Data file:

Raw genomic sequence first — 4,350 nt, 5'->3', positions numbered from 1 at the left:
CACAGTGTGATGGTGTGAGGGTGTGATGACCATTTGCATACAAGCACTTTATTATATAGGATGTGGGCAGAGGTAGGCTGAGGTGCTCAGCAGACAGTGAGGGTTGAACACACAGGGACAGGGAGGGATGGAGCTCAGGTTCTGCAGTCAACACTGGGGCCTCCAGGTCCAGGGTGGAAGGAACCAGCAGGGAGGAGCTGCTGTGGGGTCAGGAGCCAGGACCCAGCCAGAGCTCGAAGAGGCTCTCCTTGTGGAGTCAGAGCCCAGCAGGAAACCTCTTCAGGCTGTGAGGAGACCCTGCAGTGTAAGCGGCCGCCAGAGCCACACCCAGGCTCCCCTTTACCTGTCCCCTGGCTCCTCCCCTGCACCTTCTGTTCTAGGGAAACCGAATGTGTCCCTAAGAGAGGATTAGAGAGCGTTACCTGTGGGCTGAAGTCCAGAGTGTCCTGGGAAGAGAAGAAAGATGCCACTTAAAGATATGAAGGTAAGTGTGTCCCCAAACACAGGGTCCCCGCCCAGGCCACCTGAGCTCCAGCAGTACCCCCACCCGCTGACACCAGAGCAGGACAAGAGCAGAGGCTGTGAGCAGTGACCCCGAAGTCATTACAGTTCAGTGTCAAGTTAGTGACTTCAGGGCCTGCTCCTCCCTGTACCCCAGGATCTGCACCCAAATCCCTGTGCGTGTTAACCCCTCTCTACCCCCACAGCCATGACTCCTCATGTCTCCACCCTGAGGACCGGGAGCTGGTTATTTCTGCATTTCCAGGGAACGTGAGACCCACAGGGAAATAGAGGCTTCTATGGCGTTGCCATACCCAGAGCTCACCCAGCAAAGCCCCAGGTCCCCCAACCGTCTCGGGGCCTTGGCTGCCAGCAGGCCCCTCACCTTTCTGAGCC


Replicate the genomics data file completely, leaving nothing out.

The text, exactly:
Raw genomic sequence first — 4,350 nt, 5'->3', positions numbered from 1 at the left:
CACAGTGTGATGGTGTGAGGGTGTGATGACCATTTGCATACAAGCACTTTATTATATAGGATGTGGGCAGAGGTAGGCTGAGGTGCTCAGCAGACAGTGAGGGTTGAACACACAGGGACAGGGAGGGATGGAGCTCAGGTTCTGCAGTCAACACTGGGGCCTCCAGGTCCAGGGTGGAAGGAACCAGCAGGGAGGAGCTGCTGTGGGGTCAGGAGCCAGGACCCAGCCAGAGCTCGAAGAGGCTCTCCTTGTGGAGTCAGAGCCCAGCAGGAAACCTCTTCAGGCTGTGAGGAGACCCTGCAGTGTAAGCGGCCGCCAGAGCCACACCCAGGCTCCCCTTTACCTGTCCCCTGGCTCCTCCCCTGCACCTTCTGTTCTAGGGAAACCGAATGTGTCCCTAAGAGAGGATTAGAGAGCGTTACCTGTGGGCTGAAGTCCAGAGTGTCCTGGGAAGAGAAGAAAGATGCCACTTAAAGATATGAAGGTAAGTGTGTCCCCAAACACAGGGTCCCCGCCCAGGCCACCTGAGCTCCAGCAGTACCCCCACCCGCTGACACCAGAGCAGGACAAGAGCAGAGGCTGTGAGCAGTGACCCCGAAGTCATTACAGTTCAGTGTCAAGTTAGTGACTTCAGGGCCTGCTCCTCCCTGTACCCCAGGATCTGCACCCAAATCCCTGTGCGTGTTAACCCCTCTCTACCCCCACAGCCATGACTCCTCATGTCTCCACCCTGAGGACCGGGAGCTGGTTATTTCTGCATTTCCAGGGAACGTGAGACCCACAGGGAAATAGAGGCTTCTATGGCGTTGCCATACCCAGAGCTCACCCAGCAAAGCCCCAGGTCCCCCAACCGTCTCGGGGCCTTGGCTGCCAGCAGGCCCCTCACCTTTCTGAGCC